The problems of translator when translating medical documents
When the translator has to translate medical documents, he must use special dictionaries, idiomatic expressions, connotation, registration, style, structure, terminology and syntax in his search for an accurate translation. The language specialist can expect specific problems that arise at the level of words, as opposed to levels of grammatical equivalence, text equivalence, and pragmatic equivalence.
Problems with the level of the word that arise when translating
The lexical meaning of a word is its meaning in a language that has evolved through use. There are different types of values associated with the lexical origin of the word. These are types: propositional meaning, implied meaning, expressive meaning and meaning. Propositional meaning is the most basic, clear and straightforward meaning of a word. Expressive meaning or connotation is what explains the shades of meaning over the propositional meaning. The assumed value is associated with collocation. For example, the adjective “strong” is more often used to describe animals, plants and inanimate objects, rather than humans. The value you call refers to the register or dialect. A register is a language used for a particular interaction or situation, for example, an adult talking with a child.
Fortunately, medical translations, unlike legal translations, have a propositional meaning, usually coinciding between the two languages. This is because the disease and anatomy of the human body are essentially the same throughout the world. However, medical translation delays the interpreter when it comes to evoked meanings that do not coincide between different languages. At the same time, medical translation often suggests uncoordinated presumed meanings between languages as a result of coincidences.
Various Registers of Medical Translation
What sets the medical translation apart from other technical translations in terms of complexity is its numerous registers. Under normal conditions, many parts of the body and diseases have one name in a higher (medical) register, and the other – in a lower (conversational) register.
The reason why there are different medical registers is due to historical reasons and because different medical fields developed separately. The register of medical languages in European languages is a jungle of synonyms – different words are applied to the same condition, depending on whether the viewpoint is anatomical, clinical or pathological, and sometimes and when and where the expression is used.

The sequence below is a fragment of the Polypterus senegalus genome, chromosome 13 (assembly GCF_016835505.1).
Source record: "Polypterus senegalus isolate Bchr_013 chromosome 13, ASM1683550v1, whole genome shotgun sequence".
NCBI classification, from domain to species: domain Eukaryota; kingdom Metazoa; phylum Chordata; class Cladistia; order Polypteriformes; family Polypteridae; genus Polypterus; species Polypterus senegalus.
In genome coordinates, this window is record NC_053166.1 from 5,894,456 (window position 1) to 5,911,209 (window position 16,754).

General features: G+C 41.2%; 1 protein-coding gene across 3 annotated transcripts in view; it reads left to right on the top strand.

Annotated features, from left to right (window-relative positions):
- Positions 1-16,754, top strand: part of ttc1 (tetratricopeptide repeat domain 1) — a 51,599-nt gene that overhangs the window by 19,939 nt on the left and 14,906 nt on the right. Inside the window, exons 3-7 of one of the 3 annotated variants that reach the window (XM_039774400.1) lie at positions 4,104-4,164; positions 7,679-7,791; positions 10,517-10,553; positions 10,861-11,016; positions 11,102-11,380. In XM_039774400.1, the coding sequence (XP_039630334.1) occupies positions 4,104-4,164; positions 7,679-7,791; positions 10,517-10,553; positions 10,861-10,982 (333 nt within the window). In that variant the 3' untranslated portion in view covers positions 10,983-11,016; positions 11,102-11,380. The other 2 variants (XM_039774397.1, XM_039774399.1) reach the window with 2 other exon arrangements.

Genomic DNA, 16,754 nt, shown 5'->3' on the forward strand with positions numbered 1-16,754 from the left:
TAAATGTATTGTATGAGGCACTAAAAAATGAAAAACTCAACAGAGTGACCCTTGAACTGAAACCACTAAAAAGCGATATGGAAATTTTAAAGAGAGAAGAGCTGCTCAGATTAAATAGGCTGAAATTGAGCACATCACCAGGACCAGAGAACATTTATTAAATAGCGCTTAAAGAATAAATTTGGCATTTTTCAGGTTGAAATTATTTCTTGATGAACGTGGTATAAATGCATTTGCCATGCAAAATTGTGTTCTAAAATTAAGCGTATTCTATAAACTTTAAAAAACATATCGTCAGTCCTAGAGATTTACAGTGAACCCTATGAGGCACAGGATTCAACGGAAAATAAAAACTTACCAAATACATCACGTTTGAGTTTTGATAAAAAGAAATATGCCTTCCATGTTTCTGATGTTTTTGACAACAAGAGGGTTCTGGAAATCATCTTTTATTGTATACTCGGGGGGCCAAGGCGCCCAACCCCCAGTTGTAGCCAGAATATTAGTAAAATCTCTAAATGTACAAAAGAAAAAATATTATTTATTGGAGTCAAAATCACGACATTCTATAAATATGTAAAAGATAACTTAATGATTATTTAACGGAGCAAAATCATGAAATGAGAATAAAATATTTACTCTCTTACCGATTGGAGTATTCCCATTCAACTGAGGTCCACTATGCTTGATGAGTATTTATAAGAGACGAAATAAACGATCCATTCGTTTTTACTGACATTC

Medical translation is considered particularly difficult, because the translator must know how the body works, how the disease develops, etc. It can be argued that an interpreter working on the text of electrical engineering in energy transmission systems will also have to understand how the system works. The difference is that a technical translator can usually call a machine part and a lowercase system for all technical translation texts. Technical text for a layman would simply be less detailed.
The existence of two registers in medical translations would not present many difficulties for the interpreter if it were not for the fact that a certain number of languages have only one word for both registers, while the other languages have two or more words. When translating one medical term from the source language to the target language with two or more parameters, one must take into account the context of the text and the register.
In medical translations, the audience for which the text is intended affects the translation. Many attempts have been made to list the different types of communication in medical translations. But, more or less, four categories are professional (doctoral), professional and semi-professional (medical doctor or nurse), professional for nonprofessionals (from doctor to patient) and non-professional (reporter reader). Three registries also exist in medical translations: doctor-doctor, patient doctor and patient-patient. The latter refers to documents written by non-professionals for others suffering from the same disease.
Dictionaries can only partially solve the problem. Medical translation professionals recommend that you never take a bilingual or multilingual dictionary as an authority when you need to translate medical documents. It often contains too many synonyms without their context, obsolete words.
If a medical translator works only with medical texts that are in a certain area, then the registration will not be so cumbersome. The source or target language of many medical texts is English, since it is the lingua franca of the medical profession. A good medical interpreter will know how to cope with different registries between the source and target language.
When the medical text is first used, the medical interpreter must first determine its register and translate it into the target language. This can be difficult for an interpreter when there is one term in the source or target language and when there are several terms in the second language. In addition to registration, the interpreter will have to solve the basic problems of any translator, that is, syntax, grammar, style, terminology, etc.